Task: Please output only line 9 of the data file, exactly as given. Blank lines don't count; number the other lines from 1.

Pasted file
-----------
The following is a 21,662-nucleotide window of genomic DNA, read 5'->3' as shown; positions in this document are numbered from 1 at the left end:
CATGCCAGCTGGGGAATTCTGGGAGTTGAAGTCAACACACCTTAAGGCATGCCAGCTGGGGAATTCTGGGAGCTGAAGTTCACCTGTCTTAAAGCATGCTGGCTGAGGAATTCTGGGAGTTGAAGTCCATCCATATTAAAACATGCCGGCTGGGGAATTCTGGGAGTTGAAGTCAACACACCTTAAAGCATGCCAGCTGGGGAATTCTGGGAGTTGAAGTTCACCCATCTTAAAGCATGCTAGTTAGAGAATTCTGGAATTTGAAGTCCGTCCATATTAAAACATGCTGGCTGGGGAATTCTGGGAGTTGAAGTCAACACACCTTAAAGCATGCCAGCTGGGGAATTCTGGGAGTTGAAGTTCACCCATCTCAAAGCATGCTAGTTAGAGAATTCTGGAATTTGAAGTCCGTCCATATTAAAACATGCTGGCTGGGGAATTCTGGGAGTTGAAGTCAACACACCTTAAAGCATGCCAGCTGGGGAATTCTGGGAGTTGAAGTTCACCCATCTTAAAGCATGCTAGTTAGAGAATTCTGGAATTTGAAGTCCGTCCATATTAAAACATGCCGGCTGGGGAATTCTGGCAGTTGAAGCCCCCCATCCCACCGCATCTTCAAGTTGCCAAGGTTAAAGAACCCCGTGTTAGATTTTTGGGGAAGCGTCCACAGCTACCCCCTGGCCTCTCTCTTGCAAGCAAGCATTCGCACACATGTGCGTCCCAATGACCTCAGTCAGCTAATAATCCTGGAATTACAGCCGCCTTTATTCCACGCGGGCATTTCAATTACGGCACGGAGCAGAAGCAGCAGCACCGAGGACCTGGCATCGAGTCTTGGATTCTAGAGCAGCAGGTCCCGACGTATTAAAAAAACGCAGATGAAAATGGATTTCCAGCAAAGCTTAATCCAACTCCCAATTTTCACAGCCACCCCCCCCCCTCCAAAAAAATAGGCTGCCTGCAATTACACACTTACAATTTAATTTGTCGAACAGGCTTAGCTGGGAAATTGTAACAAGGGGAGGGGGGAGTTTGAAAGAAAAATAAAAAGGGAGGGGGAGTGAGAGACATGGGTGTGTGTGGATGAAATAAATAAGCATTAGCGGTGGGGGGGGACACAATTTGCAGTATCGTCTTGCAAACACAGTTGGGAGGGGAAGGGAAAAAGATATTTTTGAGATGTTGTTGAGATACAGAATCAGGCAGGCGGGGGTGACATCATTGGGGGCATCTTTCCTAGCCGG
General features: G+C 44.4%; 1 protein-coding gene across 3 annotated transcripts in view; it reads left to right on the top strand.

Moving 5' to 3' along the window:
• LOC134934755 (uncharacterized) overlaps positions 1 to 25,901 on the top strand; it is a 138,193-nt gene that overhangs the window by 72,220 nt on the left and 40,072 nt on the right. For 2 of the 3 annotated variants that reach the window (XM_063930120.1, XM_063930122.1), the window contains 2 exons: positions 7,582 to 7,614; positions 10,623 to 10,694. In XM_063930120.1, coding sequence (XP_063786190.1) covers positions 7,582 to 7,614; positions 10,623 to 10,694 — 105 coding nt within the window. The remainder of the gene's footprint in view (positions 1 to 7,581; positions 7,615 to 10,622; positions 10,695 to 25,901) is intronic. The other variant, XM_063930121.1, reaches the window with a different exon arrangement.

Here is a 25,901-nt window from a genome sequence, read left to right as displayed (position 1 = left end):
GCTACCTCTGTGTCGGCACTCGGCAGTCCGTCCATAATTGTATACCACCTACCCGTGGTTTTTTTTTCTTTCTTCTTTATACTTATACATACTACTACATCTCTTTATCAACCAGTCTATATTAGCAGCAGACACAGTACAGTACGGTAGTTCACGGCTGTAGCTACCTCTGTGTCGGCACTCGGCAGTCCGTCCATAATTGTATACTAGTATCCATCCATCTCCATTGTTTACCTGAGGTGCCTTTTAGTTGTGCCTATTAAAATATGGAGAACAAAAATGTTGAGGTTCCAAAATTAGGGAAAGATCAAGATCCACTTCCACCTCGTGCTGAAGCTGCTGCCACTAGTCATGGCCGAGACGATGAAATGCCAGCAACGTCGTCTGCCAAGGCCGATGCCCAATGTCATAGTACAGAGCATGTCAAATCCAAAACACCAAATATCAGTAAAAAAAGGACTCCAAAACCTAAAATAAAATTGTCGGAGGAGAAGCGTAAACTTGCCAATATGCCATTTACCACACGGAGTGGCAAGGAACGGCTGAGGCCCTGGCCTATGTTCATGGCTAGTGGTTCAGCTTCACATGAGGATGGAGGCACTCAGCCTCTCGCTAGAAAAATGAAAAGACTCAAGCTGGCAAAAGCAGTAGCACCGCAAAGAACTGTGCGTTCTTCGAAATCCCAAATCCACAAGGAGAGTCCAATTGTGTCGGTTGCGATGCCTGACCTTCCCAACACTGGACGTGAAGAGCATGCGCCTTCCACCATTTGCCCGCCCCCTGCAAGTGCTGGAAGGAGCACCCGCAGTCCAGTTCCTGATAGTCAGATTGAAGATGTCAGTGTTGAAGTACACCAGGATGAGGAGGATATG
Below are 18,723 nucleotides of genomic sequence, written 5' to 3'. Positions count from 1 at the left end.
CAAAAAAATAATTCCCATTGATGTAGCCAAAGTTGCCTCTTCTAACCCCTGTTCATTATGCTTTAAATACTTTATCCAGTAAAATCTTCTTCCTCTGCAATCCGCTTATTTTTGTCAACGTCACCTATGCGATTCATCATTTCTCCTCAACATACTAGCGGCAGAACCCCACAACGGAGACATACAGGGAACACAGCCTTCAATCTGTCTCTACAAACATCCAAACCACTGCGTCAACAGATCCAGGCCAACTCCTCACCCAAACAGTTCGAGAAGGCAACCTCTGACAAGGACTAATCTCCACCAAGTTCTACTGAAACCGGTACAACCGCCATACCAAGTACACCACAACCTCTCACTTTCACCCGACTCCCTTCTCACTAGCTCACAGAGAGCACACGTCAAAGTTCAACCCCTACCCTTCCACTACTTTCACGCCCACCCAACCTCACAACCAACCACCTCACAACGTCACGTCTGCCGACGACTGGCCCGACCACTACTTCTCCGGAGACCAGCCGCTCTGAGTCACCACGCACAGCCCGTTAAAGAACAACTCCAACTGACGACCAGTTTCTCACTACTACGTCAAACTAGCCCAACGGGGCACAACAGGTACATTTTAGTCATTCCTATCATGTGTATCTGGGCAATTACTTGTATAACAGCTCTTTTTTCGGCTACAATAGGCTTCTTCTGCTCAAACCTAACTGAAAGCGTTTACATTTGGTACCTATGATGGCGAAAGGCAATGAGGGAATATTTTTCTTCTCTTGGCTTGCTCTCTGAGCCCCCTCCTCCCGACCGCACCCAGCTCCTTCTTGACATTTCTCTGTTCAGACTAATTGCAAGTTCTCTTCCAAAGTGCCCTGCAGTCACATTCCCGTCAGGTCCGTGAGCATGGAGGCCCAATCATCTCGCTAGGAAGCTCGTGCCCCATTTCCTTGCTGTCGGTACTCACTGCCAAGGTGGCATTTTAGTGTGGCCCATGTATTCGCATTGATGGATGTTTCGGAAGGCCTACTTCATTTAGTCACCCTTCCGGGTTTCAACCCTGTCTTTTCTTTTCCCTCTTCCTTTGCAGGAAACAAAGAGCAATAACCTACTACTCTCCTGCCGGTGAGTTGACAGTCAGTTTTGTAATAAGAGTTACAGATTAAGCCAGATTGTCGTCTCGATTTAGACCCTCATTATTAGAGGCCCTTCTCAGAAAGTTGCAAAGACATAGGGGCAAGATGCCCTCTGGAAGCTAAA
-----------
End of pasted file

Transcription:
CAAAAAAATAATTCCCATTGATGTAGCCAAAGTTGCCTCTTCTAACCCCTGTTCATTATGCTTTAAATACTTTATCCAGTAAAATCTTCTTCCTCTGCAATCCGCTTATTTTTGTCAACGTCACCTATGCGATTCATCATTTCTCCTCAACATACTAGCGGCAGAACCCCACAACGGAGACATACAGGGAACACAGCCTTCAATCTGTCTCTACAAACATCCAAACCACTGCGTCAACAGATCCAGGCCAACTCCTCACCCAAACAGTTCGAGAAGGCAACCTCTGACAAGGACTAATCTCCACCAAGTTCTACTGAAACCGGTACAACCGCCATACCAAGTACACCACAACCTCTCACTTTCACCCGACTCCCTTCTCACTAGCTCACAGAGAGCACACGTCAAAGTTCAACCCCTACCCTTCCACTACTTTCACGCCCACCCAACCTCACAACCAACCACCTCACAACGTCACGTCTGCCGACGACTGGCCCGACCACTACTTCTCCGGAGACCAGCCGCTCTGAGTCACCACGCACAGCCCGTTAAAGAACAACTCCAACTGACGACCAGTTTCTCACTACTACGTCAAACTAGCCCAACGGGGCACAACAGGTACATTTTAGTCATTCCTATCATGTGTATCTGGGCAATTACTTGTATAACAGCTCTTTTTTCGGCTACAATAGGCTTCTTCTGCTCAAACCTAACTGAAAGCGTTTACATTTGGTACCTATGATGGCGAAAGGCAATGAGGGAATATTTTTCTTCTCTTGGCTTGCTCTCTGAGCCCCCTCCTCCCGACCGCACCCAGCTCCTTCTTGACATTTCTCTGTTCAGACTAATTGCAAGTTCTCTTCCAAAGTGCCCTGCAGTCACATTCCCGTCAGGTCCGTGAGCATGGAGGCCCAATCATCTCGCTAGGAAGCTCGTGCCCCATTTCCTTGCTGTCGGTACTCACTGCCAAGGTGGCATTTTAGTGTGGCCCATGTATTCGCATTGATGGATGTTTCGGAAGGCCTACTTCATTTAGTCACCCTTCCGGGTTTCAACCCTGTCTTTTCTTTTCCCTCTTCCTTTGCAGGAAACAAAGAGCAATAACCTACTACTCTCCTGCCGGTGAGTTGACAGTCAGTTTTGTAATAAGAGTTACAGATTAAGCCAGATTGTCGTCTCGATTTAGACCCTCATTATTAGAGGCCCTTCTCAGAAAGTTGCAAAGACATAGGGGCAAGATGCCCTCTGGAAGCTAAA